Nokia 808 PureView 41-megapixel camera magic explained

Nokia 808 PureView 41-megapixel camera magic explained
The Nokia 808 PureView - for lack of a better word - is magical. Most if not all of users would be shocked when they hear about the 41-megapixel camera on the 808 PureView. But how is it even possible? Nokia explains that it worked nearly 5 years on this particular project and there are two main reasons behind the top notch performance of the PureView Pro imaging technology.

The first one is the sheer size of the sensor. At 1/1.2”, the 808 PureView sensor is huge, more than double in physical size when you compare it to the current cameraphone king, the Nokia N8. The actual size of a single pixel is thus 1.4 microns now, while on the N8 pixels are much larger at 1.75 microns.

1. Huge sensor

Here’s a quick summary of the Nokia 808 PureView camera sensor:

2. Oversampling

The second and most important one is a technology called oversampling. Oversampling basically makes a perfect single pixel out of multiple captured pixels. This allows to keep the size of the image down and results in three main pros: great image quality, lossless zoom and excellent low light performance. Check out the video sample below to see how it performs at night for yourself.

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Now, the actual pictures the Nokia 808 PureView captures are up to 38 megapixels in size (actual images are often over 10MB), but PureView is there not to bring you the largest picture but the best quality. You get the quality of the full sensor even when shooting at 5 megapixels and that’s actually the default shooting mode of the camera. Of course, when shooting in full size, you also get the most obvious benefits of cropping whatever you want with crystal clear detail of the frame.

The second big plus is lossless zoom. PureView disposes of picture degrading digital zoom and mechanically complicated optical zoom and comes up with “Slide Zoom” - a fast, direct and precise way to zoom without losing quality. How does it work? Say you’re capturing a 5-megapixel picture - in this case the phone would similarly use the full sensor image and only move up to parts of it until it hits the 3072x1728 pixel maximum for 5MP pictures. No degradation of quality, PureView.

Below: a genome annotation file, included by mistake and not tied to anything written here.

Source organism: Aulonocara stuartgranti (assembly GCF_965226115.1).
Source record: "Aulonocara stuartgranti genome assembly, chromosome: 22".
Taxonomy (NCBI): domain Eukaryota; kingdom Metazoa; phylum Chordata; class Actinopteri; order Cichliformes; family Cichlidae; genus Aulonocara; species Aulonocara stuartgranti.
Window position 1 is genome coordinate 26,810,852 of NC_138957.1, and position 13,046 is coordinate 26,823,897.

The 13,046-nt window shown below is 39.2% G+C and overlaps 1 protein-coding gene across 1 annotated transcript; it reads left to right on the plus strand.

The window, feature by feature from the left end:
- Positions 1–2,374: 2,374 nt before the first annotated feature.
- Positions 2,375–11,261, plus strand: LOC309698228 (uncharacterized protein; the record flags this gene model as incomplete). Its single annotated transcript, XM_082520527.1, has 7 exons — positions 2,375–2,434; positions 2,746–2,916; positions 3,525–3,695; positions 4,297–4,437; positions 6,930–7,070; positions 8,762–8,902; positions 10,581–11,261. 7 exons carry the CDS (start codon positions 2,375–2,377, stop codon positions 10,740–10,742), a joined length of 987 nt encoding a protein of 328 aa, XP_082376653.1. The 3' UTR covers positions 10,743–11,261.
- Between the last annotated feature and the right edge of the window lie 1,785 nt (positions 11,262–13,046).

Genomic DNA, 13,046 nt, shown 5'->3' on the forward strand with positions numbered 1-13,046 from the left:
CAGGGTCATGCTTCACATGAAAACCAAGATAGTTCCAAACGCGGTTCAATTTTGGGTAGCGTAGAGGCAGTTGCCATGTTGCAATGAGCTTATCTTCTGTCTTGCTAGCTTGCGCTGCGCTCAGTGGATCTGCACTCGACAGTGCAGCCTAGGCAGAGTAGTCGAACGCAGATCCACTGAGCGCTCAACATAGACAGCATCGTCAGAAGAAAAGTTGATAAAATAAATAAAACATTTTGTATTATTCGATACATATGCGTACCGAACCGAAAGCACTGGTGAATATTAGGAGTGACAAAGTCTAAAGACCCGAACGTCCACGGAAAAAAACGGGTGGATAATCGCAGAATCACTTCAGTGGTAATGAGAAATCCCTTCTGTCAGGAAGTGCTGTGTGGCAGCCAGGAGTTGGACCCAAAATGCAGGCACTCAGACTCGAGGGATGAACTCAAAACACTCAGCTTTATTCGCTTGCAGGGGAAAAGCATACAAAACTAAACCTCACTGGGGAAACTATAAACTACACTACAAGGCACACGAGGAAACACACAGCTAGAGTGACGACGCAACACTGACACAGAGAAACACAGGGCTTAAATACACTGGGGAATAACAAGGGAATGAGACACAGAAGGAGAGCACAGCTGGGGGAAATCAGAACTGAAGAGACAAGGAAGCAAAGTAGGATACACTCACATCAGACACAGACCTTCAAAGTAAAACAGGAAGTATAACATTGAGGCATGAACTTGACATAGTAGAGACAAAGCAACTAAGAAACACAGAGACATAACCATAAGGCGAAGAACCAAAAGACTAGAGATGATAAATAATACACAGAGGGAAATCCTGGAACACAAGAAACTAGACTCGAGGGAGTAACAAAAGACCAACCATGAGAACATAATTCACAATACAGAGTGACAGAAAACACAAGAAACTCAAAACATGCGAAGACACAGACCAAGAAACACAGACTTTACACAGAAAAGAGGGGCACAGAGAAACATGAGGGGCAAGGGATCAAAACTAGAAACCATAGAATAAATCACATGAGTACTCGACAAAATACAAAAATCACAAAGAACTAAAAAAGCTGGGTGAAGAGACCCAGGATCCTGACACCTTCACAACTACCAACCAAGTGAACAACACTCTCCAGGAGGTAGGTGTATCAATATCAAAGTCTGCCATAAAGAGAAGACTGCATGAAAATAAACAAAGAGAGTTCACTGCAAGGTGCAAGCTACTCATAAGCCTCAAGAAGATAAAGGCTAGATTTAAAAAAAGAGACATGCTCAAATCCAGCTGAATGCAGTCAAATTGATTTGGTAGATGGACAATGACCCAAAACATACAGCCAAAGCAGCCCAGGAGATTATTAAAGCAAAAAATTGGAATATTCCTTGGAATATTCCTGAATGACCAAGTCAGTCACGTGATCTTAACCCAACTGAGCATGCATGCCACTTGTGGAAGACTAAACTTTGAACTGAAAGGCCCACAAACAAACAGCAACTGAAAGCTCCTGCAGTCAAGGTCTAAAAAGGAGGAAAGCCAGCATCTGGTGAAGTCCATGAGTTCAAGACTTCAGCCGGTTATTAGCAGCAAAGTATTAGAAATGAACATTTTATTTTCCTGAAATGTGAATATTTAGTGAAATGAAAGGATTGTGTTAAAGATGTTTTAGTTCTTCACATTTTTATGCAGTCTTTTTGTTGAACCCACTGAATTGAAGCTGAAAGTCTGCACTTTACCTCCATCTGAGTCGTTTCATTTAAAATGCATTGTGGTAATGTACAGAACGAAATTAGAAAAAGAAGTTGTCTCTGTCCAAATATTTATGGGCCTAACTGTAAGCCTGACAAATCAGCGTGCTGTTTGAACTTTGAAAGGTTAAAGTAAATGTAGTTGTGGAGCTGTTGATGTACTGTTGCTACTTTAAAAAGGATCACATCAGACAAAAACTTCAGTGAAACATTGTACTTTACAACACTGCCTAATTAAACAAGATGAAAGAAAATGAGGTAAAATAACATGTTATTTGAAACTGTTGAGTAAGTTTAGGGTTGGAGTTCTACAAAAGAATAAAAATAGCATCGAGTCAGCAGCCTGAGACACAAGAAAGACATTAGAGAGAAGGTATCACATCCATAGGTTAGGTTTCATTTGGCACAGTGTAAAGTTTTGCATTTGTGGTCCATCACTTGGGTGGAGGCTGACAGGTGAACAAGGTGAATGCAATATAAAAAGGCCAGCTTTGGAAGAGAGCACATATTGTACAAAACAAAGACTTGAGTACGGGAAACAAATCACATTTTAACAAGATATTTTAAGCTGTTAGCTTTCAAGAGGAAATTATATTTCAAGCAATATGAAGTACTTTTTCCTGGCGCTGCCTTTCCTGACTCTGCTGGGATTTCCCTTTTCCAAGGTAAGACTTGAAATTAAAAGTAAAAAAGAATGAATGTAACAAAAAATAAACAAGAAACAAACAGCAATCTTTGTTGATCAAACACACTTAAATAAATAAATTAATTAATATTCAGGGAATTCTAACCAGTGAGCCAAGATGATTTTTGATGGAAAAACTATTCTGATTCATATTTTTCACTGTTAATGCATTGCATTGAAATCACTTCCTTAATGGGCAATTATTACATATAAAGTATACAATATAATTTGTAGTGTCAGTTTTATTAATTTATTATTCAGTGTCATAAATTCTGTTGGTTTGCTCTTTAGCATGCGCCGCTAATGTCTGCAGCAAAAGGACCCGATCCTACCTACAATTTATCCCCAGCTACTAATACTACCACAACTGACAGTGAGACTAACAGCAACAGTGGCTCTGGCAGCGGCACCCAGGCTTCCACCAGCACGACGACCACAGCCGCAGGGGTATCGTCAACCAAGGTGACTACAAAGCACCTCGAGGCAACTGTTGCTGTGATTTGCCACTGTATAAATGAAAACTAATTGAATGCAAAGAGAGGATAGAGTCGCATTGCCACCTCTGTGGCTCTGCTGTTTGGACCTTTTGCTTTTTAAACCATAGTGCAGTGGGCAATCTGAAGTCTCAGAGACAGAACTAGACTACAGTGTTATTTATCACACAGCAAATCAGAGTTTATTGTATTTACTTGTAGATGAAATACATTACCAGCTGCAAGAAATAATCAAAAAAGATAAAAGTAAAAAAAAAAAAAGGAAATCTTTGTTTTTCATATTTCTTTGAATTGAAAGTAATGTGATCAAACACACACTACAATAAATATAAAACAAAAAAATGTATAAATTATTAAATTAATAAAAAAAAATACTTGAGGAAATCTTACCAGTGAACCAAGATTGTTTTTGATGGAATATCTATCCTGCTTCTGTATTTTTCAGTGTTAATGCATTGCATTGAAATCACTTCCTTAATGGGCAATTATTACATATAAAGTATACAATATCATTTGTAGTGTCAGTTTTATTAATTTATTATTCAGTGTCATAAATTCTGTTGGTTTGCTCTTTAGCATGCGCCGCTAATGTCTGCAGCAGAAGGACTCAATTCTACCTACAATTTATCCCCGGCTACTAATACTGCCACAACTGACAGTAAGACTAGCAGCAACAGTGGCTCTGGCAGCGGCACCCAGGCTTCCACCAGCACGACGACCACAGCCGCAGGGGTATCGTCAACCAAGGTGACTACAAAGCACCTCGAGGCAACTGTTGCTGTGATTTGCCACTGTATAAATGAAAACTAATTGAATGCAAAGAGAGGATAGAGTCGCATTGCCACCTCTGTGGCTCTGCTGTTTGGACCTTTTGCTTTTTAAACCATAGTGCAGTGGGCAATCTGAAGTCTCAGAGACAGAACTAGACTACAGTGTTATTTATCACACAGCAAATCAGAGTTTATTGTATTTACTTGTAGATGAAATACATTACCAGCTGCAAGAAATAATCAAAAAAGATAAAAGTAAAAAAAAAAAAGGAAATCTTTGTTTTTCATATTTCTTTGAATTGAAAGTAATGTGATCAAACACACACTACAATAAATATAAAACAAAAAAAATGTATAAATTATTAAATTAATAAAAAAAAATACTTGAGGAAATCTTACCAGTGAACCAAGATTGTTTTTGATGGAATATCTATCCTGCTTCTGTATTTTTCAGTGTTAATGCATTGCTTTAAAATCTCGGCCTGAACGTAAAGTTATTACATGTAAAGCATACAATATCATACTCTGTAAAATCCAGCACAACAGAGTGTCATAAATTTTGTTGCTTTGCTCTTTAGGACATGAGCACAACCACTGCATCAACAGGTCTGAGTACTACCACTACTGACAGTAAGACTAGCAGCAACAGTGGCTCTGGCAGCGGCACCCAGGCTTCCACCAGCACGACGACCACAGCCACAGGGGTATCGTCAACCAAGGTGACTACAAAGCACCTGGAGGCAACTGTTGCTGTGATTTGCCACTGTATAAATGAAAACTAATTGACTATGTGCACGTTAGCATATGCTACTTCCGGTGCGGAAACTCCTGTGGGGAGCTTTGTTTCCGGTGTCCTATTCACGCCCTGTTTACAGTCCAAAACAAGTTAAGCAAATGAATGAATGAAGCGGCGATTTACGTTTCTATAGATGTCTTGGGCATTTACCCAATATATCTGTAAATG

On the 808 Pureview with Slide Zoom you just slide your finger up or down to zoom in or out. You have 4x lossless zoom at 1080p, 6x at 720p and the whopping 12x when you record videos at nHD (640x360). Zooming is completely silent. For stills, you have 3x lossless zoom. Mind-boggling stuff.  

Another killer feature of the Nokia 808 PureView is the combination of a large sensor allowing long focal length and large f/2.4 aperture. Just take a look at the bokeh effect on the picture below - that's something you usually get on DSLRs and high-end compacts. Additionally, aperture is kept at a maximum when you zoom in, so you get faster shutter speeds and reduced noise.

Why only now and what about the future?

Why only now? Even though it’s been five years in the making, it’s only now that the processing power allows your smartphone to process images larger than 20 megapixels. Many modern operating systems and chips still don’t.

Overall, Nokia says the PureView is a “quantum leap forward” in smartphone camera performance and something we’ll definitely see in future products. We agree about the former and keep our fingers crossed for the latter. This here alone could be a quantum leap for Windows Phone as a platform as well, not just for Nokia. Check out the white paper below for all the technical details, and also take a look at all the samples of the Nokia 808 PureView.

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